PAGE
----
U2101 – Disappearing Act

Ever since “Disappearing Act” was first released, I have struggled with some of the lyrics. I like to think that I am pretty perceptive, and that I can get “deep” with the best of them, but this song has some sections that I just don’t get. That’s unfortunate too, because I think that the song is drop-dead gorgeous, musically, with an urgency and desperation that match the best things ever recorded. The drums pound and throb like a racing heart and the guitar and keyboard wail like a sobbing mother…or maybe I should say a sobbing lover, given the ideas discussed in the song’s lyrics. Bono’s vocal melody fits the groove of the song well, and the whole sonic package is quite compelling. The only problem I have with the song is with some of the lyrics.

I get that the song is about a romantic partnership in which one person isn’t holding up their end of things. It sounds like maybe this person has been unfaithful and, maybe even worse, emotionally unavailable. Some of the references to dogs throw me off a little bit, especially the first one. “Alone, like a painter’s dog without a bone,” I think that Bono is trying to describe the loneliness of being involved with such a person here, because I picture a dog without a bone as being bored and dejected, just laying around with nothing to do and no one to pay attention to it. What I don’t get is why a painter’s dog, specifically? There must be some reference here that I’m just not getting, some double meaning that is eluding me. I even did an internet search for “painter’s dog,” but the search returned nothing useful. I’m stumped. The other reference to dogs in the song’s lyrics is a little easier for me to digest. “The dogs are barking, they need to be fed” is a pretty clear reference to me that someone has been neglecting their duties at home. If your house is like ours, the dogs are as much a part of the family as the people, and not feeding the fur-babies is just as bad as not feeding the kids. So, we have this couple, living together with dogs, and one person has just decided to say “screw it” and not spend any time tending to their responsibilities at home, leaving their partner to pick up the slack without any emotional support. The partner that is still vested in the relationship is convinced that they can love the other person back to being a good partner. Unfortunately it doesn’t work that way. That part of the lyric, I get, and it matches the need and the hunger and the desperation that drives the instrumental forward and makes the song sound so compelling. Finally, the song ends with the repeated lines, “You do your disappearing act, you do your disappearing act.” This really spells it all out. One second, the remiss partner is there, then she (or he) is just…gone, emotionally and maybe even physically.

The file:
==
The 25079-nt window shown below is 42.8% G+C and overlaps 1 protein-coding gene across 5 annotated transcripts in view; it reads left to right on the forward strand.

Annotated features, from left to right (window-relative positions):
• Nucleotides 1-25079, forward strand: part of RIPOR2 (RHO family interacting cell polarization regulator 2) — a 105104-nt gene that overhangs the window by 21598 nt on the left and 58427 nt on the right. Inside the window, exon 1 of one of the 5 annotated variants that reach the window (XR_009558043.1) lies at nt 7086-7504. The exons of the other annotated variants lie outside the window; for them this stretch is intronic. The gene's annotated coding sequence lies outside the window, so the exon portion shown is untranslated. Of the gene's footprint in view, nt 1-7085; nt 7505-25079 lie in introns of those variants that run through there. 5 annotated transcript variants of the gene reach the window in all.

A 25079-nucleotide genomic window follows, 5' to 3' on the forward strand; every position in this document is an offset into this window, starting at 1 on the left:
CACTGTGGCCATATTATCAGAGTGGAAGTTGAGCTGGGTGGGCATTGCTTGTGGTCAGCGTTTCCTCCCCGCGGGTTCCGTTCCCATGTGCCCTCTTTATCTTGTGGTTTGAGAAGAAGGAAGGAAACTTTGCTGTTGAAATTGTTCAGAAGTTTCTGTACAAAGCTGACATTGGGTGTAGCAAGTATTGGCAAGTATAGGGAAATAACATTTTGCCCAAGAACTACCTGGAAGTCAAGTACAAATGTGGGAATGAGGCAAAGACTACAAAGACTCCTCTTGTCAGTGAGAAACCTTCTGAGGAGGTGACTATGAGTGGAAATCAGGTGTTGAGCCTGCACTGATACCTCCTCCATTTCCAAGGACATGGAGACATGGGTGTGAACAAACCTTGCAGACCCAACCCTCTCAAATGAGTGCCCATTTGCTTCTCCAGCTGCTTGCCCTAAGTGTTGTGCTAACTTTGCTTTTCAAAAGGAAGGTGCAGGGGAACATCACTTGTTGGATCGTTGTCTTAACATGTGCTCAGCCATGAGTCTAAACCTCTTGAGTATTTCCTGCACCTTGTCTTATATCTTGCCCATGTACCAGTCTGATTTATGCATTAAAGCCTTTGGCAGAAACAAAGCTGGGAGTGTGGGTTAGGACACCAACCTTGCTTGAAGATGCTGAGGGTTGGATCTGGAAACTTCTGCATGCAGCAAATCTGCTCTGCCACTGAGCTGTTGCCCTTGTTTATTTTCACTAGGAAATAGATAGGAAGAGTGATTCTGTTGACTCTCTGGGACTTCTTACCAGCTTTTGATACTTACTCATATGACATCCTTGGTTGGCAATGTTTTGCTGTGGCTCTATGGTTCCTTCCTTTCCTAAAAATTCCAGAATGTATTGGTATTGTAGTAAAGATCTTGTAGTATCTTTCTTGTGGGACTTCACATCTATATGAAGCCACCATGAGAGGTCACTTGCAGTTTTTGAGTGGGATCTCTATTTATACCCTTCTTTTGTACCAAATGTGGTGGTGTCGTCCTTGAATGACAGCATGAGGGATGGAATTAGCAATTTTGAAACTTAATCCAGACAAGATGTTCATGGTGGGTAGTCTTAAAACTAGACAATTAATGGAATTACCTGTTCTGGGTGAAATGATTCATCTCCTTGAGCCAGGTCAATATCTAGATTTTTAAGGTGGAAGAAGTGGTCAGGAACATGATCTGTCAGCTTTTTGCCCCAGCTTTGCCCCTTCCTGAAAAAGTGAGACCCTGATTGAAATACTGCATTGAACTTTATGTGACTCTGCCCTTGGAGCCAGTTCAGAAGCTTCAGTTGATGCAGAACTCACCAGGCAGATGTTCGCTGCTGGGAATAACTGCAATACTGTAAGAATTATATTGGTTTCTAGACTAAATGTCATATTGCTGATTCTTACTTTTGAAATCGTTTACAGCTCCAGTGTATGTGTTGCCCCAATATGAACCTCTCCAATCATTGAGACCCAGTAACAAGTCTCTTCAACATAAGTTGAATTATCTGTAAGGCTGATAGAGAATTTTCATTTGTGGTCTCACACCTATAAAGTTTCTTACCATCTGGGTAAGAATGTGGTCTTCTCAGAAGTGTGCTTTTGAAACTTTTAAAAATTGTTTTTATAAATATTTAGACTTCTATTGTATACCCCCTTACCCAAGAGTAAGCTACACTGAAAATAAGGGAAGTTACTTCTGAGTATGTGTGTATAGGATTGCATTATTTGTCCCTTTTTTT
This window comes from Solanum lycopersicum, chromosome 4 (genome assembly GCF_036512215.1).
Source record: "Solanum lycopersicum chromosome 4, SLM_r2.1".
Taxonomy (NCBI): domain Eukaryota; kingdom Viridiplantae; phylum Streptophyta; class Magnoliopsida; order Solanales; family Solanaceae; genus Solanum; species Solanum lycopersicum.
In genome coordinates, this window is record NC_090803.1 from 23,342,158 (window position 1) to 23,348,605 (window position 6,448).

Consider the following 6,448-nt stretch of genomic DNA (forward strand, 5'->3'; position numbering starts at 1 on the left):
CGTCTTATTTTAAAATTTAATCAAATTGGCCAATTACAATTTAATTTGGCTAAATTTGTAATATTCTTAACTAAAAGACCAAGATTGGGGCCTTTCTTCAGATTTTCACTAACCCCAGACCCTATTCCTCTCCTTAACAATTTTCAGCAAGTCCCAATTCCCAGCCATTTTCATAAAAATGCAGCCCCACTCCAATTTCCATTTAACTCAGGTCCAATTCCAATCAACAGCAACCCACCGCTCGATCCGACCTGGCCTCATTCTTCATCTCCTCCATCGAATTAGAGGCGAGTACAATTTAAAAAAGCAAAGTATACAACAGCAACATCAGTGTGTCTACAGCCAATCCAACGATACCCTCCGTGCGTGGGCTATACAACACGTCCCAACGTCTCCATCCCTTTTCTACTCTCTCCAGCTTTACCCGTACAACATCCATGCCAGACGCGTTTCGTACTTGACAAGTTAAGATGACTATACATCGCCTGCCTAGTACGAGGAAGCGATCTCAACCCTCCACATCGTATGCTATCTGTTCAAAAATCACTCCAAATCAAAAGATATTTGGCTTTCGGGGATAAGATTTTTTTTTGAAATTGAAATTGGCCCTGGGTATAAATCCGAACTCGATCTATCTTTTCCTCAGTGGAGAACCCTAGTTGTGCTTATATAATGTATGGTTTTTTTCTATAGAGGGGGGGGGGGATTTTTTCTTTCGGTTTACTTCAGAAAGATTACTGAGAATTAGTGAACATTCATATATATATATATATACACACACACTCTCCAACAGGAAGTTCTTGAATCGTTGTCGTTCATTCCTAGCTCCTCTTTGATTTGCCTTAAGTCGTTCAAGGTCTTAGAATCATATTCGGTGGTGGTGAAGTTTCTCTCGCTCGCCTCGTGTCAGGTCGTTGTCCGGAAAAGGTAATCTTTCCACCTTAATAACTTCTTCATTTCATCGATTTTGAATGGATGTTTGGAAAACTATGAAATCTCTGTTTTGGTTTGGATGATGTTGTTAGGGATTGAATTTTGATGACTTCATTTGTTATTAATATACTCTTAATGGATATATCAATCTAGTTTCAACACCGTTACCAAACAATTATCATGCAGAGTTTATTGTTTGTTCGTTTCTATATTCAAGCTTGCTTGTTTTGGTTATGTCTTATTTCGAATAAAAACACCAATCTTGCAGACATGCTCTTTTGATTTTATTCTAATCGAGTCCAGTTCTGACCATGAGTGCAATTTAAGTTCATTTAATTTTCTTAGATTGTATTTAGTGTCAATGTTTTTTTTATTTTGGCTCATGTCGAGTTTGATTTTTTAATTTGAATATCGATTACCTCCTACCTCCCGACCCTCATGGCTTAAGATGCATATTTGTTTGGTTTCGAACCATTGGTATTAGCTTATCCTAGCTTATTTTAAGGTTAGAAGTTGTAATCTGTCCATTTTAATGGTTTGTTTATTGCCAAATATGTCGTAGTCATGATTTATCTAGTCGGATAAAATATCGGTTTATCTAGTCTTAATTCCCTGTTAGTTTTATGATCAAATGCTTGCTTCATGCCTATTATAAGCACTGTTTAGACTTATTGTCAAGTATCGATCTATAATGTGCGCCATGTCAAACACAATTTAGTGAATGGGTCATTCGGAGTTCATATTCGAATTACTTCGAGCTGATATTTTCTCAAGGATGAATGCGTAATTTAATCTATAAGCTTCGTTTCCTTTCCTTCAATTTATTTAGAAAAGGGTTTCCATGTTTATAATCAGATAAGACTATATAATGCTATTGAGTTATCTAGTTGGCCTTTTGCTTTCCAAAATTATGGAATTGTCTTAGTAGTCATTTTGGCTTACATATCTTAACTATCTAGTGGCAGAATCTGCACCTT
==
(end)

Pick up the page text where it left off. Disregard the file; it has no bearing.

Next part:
I guess it’s really just one lyric that I have a hard time with, and in a song as deep and emotionally heavy as this one is, I guess I can forgive that. Writing off the song entirely because one word doesn’t grab me would be like cutting off my nose to spite my face. I am curious, though, whether any of you reading this have any insight into that “painter’s dog” business. Drop the knowledge for me in the comments below, and thanks for reading.

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broadsword

Ever since I realized as a kid, while poring over the liner notes of the Bob Marley - Songs of Freedom boxed set, that writing about music was a viable career choice, one of my greatest desires has been to write about U2. The band has been a major part of my life for as long as I can remember, and I'm thrilled to have this opportunity to contribute a little something to the fantastic online community that's been built around the band.

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